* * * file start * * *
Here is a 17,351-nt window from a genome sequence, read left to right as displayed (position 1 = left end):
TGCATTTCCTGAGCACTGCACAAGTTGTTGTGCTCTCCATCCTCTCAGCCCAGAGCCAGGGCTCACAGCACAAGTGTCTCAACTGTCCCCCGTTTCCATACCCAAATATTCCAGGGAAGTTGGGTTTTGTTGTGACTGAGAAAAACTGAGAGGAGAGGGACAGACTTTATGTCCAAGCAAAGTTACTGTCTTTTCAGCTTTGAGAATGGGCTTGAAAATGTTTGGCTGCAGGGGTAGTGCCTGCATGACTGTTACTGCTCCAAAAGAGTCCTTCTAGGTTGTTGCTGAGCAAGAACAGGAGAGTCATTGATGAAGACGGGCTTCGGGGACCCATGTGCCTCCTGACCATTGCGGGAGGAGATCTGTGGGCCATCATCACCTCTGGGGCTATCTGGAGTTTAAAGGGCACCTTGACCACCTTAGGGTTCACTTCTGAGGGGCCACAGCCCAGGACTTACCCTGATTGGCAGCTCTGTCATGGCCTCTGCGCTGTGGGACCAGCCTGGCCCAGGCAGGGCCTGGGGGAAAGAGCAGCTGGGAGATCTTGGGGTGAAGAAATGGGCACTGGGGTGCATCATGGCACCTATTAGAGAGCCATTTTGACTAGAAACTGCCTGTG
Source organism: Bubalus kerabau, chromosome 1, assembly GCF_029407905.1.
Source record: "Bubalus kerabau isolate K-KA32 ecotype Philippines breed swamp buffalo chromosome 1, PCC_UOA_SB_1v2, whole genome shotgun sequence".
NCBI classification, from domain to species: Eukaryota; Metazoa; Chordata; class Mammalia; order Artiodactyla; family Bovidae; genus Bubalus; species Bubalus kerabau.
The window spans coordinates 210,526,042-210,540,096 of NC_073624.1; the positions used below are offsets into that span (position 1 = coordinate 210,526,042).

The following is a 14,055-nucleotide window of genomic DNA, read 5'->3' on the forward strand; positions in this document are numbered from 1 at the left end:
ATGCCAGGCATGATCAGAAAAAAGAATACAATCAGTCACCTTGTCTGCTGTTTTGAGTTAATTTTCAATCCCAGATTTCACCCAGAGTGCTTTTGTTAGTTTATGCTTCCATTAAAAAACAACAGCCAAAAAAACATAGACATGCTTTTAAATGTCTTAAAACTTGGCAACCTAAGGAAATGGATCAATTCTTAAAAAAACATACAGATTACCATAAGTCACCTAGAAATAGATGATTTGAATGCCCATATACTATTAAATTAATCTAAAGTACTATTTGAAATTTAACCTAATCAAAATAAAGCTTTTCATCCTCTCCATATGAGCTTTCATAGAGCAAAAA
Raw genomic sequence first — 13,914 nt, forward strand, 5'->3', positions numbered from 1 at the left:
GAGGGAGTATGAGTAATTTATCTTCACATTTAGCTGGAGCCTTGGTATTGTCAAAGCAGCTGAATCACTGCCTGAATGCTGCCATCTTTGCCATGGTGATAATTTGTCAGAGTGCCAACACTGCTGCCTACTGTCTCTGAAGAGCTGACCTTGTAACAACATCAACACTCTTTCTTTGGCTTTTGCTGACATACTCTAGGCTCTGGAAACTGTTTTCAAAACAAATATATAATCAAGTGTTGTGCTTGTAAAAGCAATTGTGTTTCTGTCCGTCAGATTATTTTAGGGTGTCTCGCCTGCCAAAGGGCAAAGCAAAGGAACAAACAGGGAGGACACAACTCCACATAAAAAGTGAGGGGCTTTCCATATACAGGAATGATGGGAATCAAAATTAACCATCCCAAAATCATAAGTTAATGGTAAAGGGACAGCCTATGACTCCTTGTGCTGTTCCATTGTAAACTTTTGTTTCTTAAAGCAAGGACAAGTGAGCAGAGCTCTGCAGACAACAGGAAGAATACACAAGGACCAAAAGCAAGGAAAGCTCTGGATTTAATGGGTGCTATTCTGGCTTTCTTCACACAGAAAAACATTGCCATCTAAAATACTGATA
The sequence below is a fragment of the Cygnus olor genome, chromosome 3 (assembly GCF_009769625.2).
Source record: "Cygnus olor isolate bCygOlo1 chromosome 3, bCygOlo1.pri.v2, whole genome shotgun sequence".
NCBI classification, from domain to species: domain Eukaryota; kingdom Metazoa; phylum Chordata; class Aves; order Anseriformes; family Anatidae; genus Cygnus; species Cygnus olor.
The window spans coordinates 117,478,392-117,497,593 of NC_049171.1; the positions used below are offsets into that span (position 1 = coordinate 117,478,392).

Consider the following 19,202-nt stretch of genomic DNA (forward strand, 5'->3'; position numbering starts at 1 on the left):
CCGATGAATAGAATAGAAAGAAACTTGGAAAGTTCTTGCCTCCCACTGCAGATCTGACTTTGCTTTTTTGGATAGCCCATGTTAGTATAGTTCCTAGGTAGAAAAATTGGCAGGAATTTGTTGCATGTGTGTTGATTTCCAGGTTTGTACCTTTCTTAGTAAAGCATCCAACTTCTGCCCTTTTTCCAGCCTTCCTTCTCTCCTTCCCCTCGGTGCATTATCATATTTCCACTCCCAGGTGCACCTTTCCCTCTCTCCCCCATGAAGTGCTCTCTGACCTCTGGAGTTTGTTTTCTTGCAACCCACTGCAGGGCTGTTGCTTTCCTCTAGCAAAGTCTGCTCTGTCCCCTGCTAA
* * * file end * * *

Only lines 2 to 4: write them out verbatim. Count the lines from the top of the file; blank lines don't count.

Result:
TGCATTTCCTGAGCACTGCACAAGTTGTTGTGCTCTCCATCCTCTCAGCCCAGAGCCAGGGCTCACAGCACAAGTGTCTCAACTGTCCCCCGTTTCCATACCCAAATATTCCAGGGAAGTTGGGTTTTGTTGTGACTGAGAAAAACTGAGAGGAGAGGGACAGACTTTATGTCCAAGCAAAGTTACTGTCTTTTCAGCTTTGAGAATGGGCTTGAAAATGTTTGGCTGCAGGGGTAGTGCCTGCATGACTGTTACTGCTCCAAAAGAGTCCTTCTAGGTTGTTGCTGAGCAAGAACAGGAGAGTCATTGATGAAGACGGGCTTCGGGGACCCATGTGCCTCCTGACCATTGCGGGAGGAGATCTGTGGGCCATCATCACCTCTGGGGCTATCTGGAGTTTAAAGGGCACCTTGACCACCTTAGGGTTCACTTCTGAGGGGCCACAGCCCAGGACTTACCCTGATTGGCAGCTCTGTCATGGCCTCTGCGCTGTGGGACCAGCCTGGCCCAGGCAGGGCCTGGGGGAAAGAGCAGCTGGGAGATCTTGGGGTGAAGAAATGGGCACTGGGGTGCATCATGGCACCTATTAGAGAGCCATTTTGACTAGAAACTGCCTGTG
Source organism: Bubalus kerabau, chromosome 1, assembly GCF_029407905.1.
Source record: "Bubalus kerabau isolate K-KA32 ecotype Philippines breed swamp buffalo chromosome 1, PCC_UOA_SB_1v2, whole genome shotgun sequence".